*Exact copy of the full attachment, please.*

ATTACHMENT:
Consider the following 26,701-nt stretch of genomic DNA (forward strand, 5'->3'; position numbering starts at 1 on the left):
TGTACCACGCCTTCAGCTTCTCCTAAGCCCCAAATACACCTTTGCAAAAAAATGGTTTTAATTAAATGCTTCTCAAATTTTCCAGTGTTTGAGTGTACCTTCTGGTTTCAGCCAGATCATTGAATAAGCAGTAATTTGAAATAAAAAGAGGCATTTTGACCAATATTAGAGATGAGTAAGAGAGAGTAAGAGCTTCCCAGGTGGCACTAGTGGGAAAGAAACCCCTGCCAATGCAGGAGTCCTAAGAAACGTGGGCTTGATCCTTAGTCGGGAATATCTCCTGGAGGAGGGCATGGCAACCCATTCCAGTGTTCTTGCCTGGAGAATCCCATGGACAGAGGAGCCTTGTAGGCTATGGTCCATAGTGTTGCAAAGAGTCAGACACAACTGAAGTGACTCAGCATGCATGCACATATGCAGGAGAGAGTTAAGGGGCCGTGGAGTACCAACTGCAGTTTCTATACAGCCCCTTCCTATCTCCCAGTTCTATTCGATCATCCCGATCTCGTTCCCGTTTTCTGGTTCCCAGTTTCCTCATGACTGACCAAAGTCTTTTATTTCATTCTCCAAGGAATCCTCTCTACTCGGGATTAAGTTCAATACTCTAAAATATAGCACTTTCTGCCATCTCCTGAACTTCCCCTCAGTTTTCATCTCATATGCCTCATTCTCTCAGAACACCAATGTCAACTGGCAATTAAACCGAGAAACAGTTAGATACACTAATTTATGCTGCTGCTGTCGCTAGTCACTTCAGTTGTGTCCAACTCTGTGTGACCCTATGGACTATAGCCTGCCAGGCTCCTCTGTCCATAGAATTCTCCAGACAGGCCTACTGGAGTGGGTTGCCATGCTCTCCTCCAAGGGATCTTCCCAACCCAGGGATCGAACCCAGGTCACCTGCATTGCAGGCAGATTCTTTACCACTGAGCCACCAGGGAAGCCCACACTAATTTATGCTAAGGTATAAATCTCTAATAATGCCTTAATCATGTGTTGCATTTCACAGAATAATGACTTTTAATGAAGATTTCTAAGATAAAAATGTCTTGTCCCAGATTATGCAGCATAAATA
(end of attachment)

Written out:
Consider the following 26,701-nt stretch of genomic DNA (forward strand, 5'->3'; position numbering starts at 1 on the left):
TGTACCACGCCTTCAGCTTCTCCTAAGCCCCAAATACACCTTTGCAAAAAAATGGTTTTAATTAAATGCTTCTCAAATTTTCCAGTGTTTGAGTGTACCTTCTGGTTTCAGCCAGATCATTGAATAAGCAGTAATTTGAAATAAAAAGAGGCATTTTGACCAATATTAGAGATGAGTAAGAGAGAGTAAGAGCTTCCCAGGTGGCACTAGTGGGAAAGAAACCCCTGCCAATGCAGGAGTCCTAAGAAACGTGGGCTTGATCCTTAGTCGGGAATATCTCCTGGAGGAGGGCATGGCAACCCATTCCAGTGTTCTTGCCTGGAGAATCCCATGGACAGAGGAGCCTTGTAGGCTATGGTCCATAGTGTTGCAAAGAGTCAGACACAACTGAAGTGACTCAGCATGCATGCACATATGCAGGAGAGAGTTAAGGGGCCGTGGAGTACCAACTGCAGTTTCTATACAGCCCCTTCCTATCTCCCAGTTCTATTCGATCATCCCGATCTCGTTCCCGTTTTCTGGTTCCCAGTTTCCTCATGACTGACCAAAGTCTTTTATTTCATTCTCCAAGGAATCCTCTCTACTCGGGATTAAGTTCAATACTCTAAAATATAGCACTTTCTGCCATCTCCTGAACTTCCCCTCAGTTTTCATCTCATATGCCTCATTCTCTCAGAACACCAATGTCAACTGGCAATTAAACCGAGAAACAGTTAGATACACTAATTTATGCTGCTGCTGTCGCTAGTCACTTCAGTTGTGTCCAACTCTGTGTGACCCTATGGACTATAGCCTGCCAGGCTCCTCTGTCCATAGAATTCTCCAGACAGGCCTACTGGAGTGGGTTGCCATGCTCTCCTCCAAGGGATCTTCCCAACCCAGGGATCGAACCCAGGTCACCTGCATTGCAGGCAGATTCTTTACCACTGAGCCACCAGGGAAGCCCACACTAATTTATGCTAAGGTATAAATCTCTAATAATGCCTTAATCATGTGTTGCATTTCACAGAATAATGACTTTTAATGAAGATTTCTAAGATAAAAATGTCTTGTCCCAGATTATGCAGCATAAATA